Experiential hotels come to the city center
Smart hospitality brands are creating immersive experiences for their guests in cities like Los Angeles and New York, according to JLL’s Gilda Perez-Alvarado
It used to be that travelers had to choose between two decidedly different experiences. They either opted for a city hotel with all its attendant conveniences, or they decamped to a further-flung location for activities like cliffside yoga and sea kayaking.
But today, as the experience economy becomes a buzz phrase and a compelling business strategy, smart hotel brands are seeking to bring some manner of immersive experiences — or at least a manageable approximation of them — to their city properties. As I’ve watched this trend, I’ve learned that it’s not so much the size of the footprint that matters, it’s what you do with it.
Even a standard rooftop bar can be transformed into an experiential wonderland. Moxy in New York City, part of the Marriott group, has its “Magic Hour” rooftop bar and lounge, an adults-only space with a section for mini-golfing and life-sized pink plastic bunnies.
In Los Angeles, guests at the Four Seasons Beverly Wilshire can retreat to a glamping tent erected on the large balcony of the tenth floor Veranda Suite, where they can recline on a queen-sized bed beneath a crystal chandelier after an elaborate eight-course tasting menu.
Last winter, the Arlo in New York’s SoHo and NoMad districts featured an “Arctic Expedition” theme with heated ice huts, hourly snow flurries to enchant visitors, and a winter den with inviting shearling blankets.
And spring in all its glory came to the Nylo in New York last year when the hotel hosted a pop-up flower market and offered botanical-themed cocktails.
These quirky, memorable experiences are one way hotel brands can stand out in a hyper-competitive urban hotel market. It’s also reflective of a fundamental question in this social-media obsessed age: If it’s not on Instagram, did it even happen?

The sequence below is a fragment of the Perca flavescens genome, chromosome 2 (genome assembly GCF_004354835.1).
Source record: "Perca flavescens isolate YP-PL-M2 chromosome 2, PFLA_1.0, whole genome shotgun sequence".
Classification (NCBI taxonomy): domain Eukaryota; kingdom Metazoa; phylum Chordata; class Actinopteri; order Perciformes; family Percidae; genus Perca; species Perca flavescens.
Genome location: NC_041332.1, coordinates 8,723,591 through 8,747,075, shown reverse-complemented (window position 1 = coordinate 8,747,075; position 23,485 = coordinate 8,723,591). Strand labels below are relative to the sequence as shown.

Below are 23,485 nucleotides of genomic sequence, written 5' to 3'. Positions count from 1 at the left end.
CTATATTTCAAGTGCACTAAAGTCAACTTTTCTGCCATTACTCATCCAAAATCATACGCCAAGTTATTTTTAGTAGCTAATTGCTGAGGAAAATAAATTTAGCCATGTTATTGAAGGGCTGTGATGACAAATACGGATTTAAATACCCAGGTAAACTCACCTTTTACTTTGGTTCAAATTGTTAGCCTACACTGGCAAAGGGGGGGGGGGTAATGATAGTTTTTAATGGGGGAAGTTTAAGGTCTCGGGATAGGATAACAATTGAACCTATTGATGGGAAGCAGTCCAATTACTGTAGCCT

Hotel brands that offer experiences give their guests something to talk about once they get home — and ideally share lavishly on their social media accounts. Travelers today want to feel inspired, hoteliers tell me. They want an out-of-town hotel stay to mean more than just a comfortable bed and room service. And for hotels, being able to incorporate some out-of-the-box ideas and give guests something to talk about is an invaluable branding exercise. Smart hotels realize that, in fact, everything these days is a branded experience, from the logo on a robe to the cocktail napkins by the pool.
None of that has to be compromised in a metropolitan city. That said, urban hoteliers know that they have limitations on what they can offer. So, while they are unable to, say, transport guests to white sandy beaches for sunset yoga sessions, they can elevate their in-house offerings.
The Four Seasons in Austin offered a ‘vino vinyasa’ class that fused traditional yoga with insights into chardonnays and merlots. CitizenM in New York City has a yoga deck overlooking the skyline.
And the Four Seasons in Beverly Hills recently opened up its 17th floor rooftop — which was previously off-limits even to guests since the hotel launched in 1987 — for “Helipad Yoga”, which includes views of the downtown skyline and the iconic Hollywood sign. Rooftops and lobbies, hallways and corridors, become blank canvases on which creatives hired by progressive-minded hotel brands can paint any picture they like. After all, if someone is packing a bag and traveling somewhere, be it for a night or seven, it should feel like it’s worth it.
Gilda Perez-Alvarado is the CEO of JLL’s Hotels & Hospitality Group in the Americas. She can be reached at email@example.com.